2

So I've been overloading an operator () for a 2d array class. For random tests I was doing, return was set to array[0][index]. Now passing just the index (row) with column set to 0. If the index is less than row (then we're in the next row) it still returns the data as if I had specified the column?

Basic code sample:

class myArr
{
private:
    float array[3][3];
public:
    myArr::myArr(float a1, float a2, ... ) { array[0][0] = a1; array[0][1] = a2; ... }
    // ^ the "..." just means, the same action till float a9/array[2][2] = a9;
    float& operator() (unsigned index) { return array[0][index]; }
    const float operator() (unsigned index) const { return array[0][index]; }
};

int main()
{
    myArr test(1, 2, 3, 4, 5, 6, 7, 8, 9);
    std::cout << myArr(4) << std::endl; // Displays 5
    myArr(4) = 0; // Set's element 4 to hold value 0
    return 0;
}

Strangely this works. I can set/get the 5th element with 1 parameter. Now I want to know why/how that exactly works, surely it should error up with "out of bounds" or something. And finally would this be "safe" or do you strongly suggested not doing this?

I rarely use 2D arrays, mostly due to the lack of performance gain from them.

0
6

An array is stored in memory contiguously. In C++, multidimensional arrays are stored row-by-row right after each other in memory, so I believe it's a perfectly valid memory to reach beyond the currently row into the next row. Out of bounds would occur if you reached beyond the last row of your 2D array.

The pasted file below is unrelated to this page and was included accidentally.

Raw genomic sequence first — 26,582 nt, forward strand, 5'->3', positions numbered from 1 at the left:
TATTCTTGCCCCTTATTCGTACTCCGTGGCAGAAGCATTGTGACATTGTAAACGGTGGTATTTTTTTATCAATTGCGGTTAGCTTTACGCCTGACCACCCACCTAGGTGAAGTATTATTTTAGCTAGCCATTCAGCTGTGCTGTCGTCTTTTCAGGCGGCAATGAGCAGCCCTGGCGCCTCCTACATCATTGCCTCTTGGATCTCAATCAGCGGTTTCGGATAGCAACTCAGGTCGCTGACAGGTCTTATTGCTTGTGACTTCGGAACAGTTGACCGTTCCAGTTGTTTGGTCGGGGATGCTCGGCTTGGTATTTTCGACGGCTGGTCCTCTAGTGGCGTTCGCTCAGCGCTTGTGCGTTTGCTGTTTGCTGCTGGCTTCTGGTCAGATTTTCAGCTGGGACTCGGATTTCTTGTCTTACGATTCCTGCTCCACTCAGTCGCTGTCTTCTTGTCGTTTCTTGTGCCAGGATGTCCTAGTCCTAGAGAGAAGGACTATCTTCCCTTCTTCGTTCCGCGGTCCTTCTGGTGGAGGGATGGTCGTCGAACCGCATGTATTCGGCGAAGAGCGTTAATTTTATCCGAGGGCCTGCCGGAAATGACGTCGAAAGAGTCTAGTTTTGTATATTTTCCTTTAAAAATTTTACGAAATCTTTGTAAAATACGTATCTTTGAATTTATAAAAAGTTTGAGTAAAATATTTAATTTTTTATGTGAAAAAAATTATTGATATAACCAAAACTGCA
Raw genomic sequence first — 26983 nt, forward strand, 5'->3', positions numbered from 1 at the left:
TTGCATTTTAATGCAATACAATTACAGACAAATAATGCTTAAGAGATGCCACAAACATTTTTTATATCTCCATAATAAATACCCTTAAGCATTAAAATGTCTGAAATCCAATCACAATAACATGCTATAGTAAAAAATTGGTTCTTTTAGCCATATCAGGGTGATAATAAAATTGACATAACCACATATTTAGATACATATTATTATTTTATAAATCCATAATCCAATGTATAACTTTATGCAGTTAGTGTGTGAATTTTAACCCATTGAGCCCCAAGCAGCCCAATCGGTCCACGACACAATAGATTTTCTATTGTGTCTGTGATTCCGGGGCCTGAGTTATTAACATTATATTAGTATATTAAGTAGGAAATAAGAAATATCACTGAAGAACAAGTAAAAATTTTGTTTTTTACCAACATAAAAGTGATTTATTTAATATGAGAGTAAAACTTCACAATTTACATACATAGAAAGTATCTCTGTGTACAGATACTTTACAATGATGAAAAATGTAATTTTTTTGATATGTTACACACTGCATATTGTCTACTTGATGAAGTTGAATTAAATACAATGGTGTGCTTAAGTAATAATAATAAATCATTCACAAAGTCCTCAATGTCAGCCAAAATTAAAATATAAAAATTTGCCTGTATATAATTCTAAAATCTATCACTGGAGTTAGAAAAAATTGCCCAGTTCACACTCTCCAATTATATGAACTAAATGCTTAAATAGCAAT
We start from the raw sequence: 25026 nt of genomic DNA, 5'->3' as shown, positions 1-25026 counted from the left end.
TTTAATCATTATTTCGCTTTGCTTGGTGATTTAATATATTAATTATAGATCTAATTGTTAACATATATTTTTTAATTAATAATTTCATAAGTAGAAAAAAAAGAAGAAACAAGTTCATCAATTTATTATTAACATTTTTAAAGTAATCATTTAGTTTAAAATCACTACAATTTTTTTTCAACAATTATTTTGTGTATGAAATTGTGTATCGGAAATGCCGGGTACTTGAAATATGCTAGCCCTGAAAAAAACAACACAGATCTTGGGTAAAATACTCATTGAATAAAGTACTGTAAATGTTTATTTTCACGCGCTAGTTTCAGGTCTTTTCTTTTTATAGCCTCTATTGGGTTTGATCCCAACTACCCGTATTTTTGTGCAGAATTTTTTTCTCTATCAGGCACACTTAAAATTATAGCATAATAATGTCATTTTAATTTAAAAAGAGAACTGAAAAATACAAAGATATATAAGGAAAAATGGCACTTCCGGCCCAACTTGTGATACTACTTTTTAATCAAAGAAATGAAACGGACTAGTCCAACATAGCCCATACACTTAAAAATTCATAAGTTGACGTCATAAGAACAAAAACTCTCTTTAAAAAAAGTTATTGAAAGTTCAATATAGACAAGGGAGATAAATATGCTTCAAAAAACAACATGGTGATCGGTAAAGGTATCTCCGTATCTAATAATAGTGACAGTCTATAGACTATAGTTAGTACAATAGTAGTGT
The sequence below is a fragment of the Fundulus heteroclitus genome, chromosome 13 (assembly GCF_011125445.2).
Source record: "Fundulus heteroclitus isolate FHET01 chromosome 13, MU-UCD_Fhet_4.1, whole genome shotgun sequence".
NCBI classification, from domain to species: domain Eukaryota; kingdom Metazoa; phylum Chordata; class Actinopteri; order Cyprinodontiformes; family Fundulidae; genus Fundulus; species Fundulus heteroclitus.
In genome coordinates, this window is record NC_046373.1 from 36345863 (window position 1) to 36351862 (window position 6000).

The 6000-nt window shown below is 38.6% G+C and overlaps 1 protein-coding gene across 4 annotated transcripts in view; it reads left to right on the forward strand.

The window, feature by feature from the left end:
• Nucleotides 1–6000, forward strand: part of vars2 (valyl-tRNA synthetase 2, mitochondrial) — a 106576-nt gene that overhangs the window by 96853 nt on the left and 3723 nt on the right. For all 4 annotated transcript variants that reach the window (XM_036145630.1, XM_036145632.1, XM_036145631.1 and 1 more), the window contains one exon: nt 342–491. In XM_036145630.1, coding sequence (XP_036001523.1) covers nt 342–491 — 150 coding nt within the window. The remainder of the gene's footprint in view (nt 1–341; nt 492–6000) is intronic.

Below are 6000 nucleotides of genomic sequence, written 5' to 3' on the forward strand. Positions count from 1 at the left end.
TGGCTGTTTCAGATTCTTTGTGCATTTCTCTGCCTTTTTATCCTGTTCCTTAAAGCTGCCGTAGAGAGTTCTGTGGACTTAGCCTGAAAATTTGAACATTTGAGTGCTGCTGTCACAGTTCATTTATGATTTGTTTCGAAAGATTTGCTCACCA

Whether or not this is a nice thing to do is a different question. Clearly, writing code this way results in readers scratching their heads trying to figure out what you're doing, so you want to avoid writing real code this way.

If you're declaring a 2D array, then you'd want to keep those semantics throughout the life of the array, so I would strongly suggest not doing this.

2
  • 1
    @user3046336 in cases of extreme optimization it might be faster to do 1D access rather than 2D. Except for that case your conclusion to avoid it is good. – Mark Ransom Oct 27 '14 at 20:03
  • It's debatable whether it causes undefined behaviour to access past the end of an array like this (altho I can't find the relevant threads just now) – M.M Oct 27 '14 at 20:23
0

When you allocate a 2d array, its memory is contiguous. So if you allocate a 3*3 array of floats, you will allocate 9*4 consecutive bytes. This results in:

&array[0][i] = array + 0*3 + i = array + i = array[i]

So "by chance", you get the right result.

1
  • More specifically, you're allocating nine array elements, each element occupying four bytes in your example assuming sizeof(float) == 4. – jia103 Oct 27 '14 at 19:53

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